Noise goes against the ethos of a perfect EV. Yet, by embracing noise from a powertrain, EVs will be vastly more entertaining and can be driven spiritedly with complete trust in the machinery - because driving requires ALL the human senses, and sound is an integral aspect of driving.
And yes, the primary function of an exhaust in an ICE car has always been the evacuation of gases that are byproducts of the combustion process, so the argument will inevitably be made that EVs have no right to have exhausts. But we've turned these functional elements into systems that bring us aural delight before, melding function with pleasure, so why can't we have such systems purely for the latter purpose?
Will these systems ever compensate for the lack of noise created by burning combustible fuel? Absolutely not. And I'm not even vaguely suggesting they ever will. No sound will ever match the scream of the V10 engine in the Audi R8 GT or the howl of a Cosworth V12 in the GMA T.50. These will always be gold standards of aural delight, and no EV will ever be able to match them; of this I am sure.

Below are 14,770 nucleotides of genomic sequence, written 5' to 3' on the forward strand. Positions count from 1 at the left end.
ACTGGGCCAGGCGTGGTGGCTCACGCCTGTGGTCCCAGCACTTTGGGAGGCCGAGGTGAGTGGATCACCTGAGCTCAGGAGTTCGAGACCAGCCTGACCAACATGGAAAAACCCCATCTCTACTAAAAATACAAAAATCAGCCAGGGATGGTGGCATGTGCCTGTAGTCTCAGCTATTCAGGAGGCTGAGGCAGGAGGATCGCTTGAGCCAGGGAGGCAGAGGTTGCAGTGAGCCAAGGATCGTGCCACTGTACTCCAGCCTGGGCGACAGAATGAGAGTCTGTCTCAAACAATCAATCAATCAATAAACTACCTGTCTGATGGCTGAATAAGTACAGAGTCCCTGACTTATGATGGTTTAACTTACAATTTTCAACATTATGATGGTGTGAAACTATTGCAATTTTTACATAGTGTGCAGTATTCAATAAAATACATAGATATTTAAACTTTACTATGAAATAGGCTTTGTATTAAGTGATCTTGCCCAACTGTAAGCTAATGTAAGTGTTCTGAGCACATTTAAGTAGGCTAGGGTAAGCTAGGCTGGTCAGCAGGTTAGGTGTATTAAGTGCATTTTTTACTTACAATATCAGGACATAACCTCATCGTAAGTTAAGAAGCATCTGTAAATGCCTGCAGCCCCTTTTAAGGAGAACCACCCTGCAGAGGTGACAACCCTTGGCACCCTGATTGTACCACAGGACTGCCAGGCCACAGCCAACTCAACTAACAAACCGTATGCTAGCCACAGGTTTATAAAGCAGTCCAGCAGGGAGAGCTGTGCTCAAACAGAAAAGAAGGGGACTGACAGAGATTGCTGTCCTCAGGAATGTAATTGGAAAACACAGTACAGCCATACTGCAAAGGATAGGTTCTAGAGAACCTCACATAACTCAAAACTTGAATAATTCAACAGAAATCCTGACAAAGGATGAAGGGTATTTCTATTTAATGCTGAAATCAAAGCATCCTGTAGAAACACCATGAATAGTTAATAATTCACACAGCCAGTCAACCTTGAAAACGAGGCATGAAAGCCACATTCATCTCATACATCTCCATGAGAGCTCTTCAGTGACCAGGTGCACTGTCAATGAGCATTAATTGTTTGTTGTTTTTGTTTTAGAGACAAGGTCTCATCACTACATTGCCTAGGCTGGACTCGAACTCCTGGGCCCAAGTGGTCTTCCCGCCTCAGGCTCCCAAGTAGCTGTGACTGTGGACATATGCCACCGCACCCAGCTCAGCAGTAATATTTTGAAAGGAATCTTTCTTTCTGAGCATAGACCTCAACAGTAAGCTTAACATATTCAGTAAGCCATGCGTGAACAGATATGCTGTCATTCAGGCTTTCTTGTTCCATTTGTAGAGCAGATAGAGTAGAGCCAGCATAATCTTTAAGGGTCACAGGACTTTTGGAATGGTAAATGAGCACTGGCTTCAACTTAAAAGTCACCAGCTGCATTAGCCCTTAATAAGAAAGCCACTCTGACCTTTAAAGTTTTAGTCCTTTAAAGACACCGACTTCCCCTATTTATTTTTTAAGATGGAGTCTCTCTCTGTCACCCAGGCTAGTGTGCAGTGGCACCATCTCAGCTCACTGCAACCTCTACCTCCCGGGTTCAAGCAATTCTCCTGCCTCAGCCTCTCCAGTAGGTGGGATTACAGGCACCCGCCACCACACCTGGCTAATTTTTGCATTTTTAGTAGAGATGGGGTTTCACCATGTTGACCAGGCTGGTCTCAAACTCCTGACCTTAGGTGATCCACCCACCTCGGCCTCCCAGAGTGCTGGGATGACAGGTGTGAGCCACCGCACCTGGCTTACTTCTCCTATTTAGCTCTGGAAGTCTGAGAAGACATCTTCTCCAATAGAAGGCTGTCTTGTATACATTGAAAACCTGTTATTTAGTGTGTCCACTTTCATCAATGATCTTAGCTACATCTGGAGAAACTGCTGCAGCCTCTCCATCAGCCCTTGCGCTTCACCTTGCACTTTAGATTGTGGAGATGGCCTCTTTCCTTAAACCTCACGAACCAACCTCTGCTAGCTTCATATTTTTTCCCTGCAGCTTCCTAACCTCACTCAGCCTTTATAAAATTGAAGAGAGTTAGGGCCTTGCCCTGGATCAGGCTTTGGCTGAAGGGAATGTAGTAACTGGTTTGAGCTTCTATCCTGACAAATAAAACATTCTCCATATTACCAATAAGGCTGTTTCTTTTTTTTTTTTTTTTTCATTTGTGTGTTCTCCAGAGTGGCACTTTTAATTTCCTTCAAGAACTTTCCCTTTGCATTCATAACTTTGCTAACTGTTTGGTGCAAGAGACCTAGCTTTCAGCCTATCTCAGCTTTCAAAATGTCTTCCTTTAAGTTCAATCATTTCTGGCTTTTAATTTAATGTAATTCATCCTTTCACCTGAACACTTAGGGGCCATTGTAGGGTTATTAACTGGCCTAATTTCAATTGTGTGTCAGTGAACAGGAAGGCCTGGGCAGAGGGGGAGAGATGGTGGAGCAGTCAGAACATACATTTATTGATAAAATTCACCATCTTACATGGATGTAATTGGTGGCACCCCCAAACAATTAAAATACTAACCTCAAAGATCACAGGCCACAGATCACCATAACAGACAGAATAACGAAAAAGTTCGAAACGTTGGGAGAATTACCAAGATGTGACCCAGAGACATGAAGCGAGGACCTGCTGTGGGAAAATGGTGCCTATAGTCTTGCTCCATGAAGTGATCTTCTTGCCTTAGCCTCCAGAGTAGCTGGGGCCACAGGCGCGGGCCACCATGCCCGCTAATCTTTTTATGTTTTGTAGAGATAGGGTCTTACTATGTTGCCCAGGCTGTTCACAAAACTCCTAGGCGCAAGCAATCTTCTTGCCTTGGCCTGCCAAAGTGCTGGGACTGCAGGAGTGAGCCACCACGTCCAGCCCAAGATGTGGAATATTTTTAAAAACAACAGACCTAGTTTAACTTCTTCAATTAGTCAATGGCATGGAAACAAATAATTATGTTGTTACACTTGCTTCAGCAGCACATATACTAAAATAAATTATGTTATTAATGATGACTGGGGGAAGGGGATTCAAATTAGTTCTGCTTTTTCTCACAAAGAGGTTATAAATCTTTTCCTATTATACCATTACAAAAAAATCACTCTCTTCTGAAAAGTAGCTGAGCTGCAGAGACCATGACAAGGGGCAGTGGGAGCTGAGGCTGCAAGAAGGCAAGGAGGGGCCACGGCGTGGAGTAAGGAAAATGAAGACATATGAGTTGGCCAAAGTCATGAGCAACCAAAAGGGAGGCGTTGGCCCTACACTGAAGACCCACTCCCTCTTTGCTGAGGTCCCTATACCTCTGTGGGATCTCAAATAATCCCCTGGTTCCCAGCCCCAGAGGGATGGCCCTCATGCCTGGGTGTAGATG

But I'm not suggesting EVs replace these cars. No, in my ideal world, synthetic fuel production would ramp up globally to the point that this guilt-free fuel costs the same as traditional gasoline, allowing combustion-powered supercars and sports cars to carry on their existence.
In my ideal world, hydrogen combustion would also become viable, so you could choose between burning clean gasoline and pure hydrogen to get your combustion thrills.
But in that same world, EVs would still be the bread-and-butter mode of personal transportation. And if manufacturers could imbue these EVs with flaws that make them entertaining to drive, then young car enthusiasts would still be able to enjoy driving, just as kids of today do with a ratty, beat-up old Honda Civic as their first car.
So no, EVs will never be as exciting as combustion, but as long as carmakers embrace flaws for the sake of entertainment, I'll be much happier seeing more of them on the road.